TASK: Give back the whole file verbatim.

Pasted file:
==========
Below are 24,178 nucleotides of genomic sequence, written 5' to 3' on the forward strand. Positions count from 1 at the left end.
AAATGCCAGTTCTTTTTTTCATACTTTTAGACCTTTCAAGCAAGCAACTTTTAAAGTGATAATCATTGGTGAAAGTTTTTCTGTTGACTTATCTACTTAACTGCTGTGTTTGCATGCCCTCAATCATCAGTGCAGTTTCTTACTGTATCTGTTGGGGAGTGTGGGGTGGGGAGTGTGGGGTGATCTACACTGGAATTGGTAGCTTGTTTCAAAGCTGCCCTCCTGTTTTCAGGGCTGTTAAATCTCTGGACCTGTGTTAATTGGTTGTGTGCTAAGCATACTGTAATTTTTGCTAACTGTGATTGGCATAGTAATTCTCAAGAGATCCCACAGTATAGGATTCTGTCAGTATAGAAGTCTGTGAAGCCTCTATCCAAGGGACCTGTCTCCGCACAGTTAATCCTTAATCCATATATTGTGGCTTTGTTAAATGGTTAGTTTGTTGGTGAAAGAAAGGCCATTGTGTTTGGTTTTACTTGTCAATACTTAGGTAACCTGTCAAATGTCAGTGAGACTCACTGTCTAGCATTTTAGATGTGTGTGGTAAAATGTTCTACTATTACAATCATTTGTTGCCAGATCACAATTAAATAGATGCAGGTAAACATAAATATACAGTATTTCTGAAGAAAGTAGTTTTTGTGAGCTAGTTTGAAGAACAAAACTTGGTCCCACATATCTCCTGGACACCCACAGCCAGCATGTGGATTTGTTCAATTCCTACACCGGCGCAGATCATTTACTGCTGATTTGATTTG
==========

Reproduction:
Below are 24,178 nucleotides of genomic sequence, written 5' to 3' on the forward strand. Positions count from 1 at the left end.
AAATGCCAGTTCTTTTTTTCATACTTTTAGACCTTTCAAGCAAGCAACTTTTAAAGTGATAATCATTGGTGAAAGTTTTTCTGTTGACTTATCTACTTAACTGCTGTGTTTGCATGCCCTCAATCATCAGTGCAGTTTCTTACTGTATCTGTTGGGGAGTGTGGGGTGGGGAGTGTGGGGTGATCTACACTGGAATTGGTAGCTTGTTTCAAAGCTGCCCTCCTGTTTTCAGGGCTGTTAAATCTCTGGACCTGTGTTAATTGGTTGTGTGCTAAGCATACTGTAATTTTTGCTAACTGTGATTGGCATAGTAATTCTCAAGAGATCCCACAGTATAGGATTCTGTCAGTATAGAAGTCTGTGAAGCCTCTATCCAAGGGACCTGTCTCCGCACAGTTAATCCTTAATCCATATATTGTGGCTTTGTTAAATGGTTAGTTTGTTGGTGAAAGAAAGGCCATTGTGTTTGGTTTTACTTGTCAATACTTAGGTAACCTGTCAAATGTCAGTGAGACTCACTGTCTAGCATTTTAGATGTGTGTGGTAAAATGTTCTACTATTACAATCATTTGTTGCCAGATCACAATTAAATAGATGCAGGTAAACATAAATATACAGTATTTCTGAAGAAAGTAGTTTTTGTGAGCTAGTTTGAAGAACAAAACTTGGTCCCACATATCTCCTGGACACCCACAGCCAGCATGTGGATTTGTTCAATTCCTACACCGGCGCAGATCATTTACTGCTGATTTGATTTG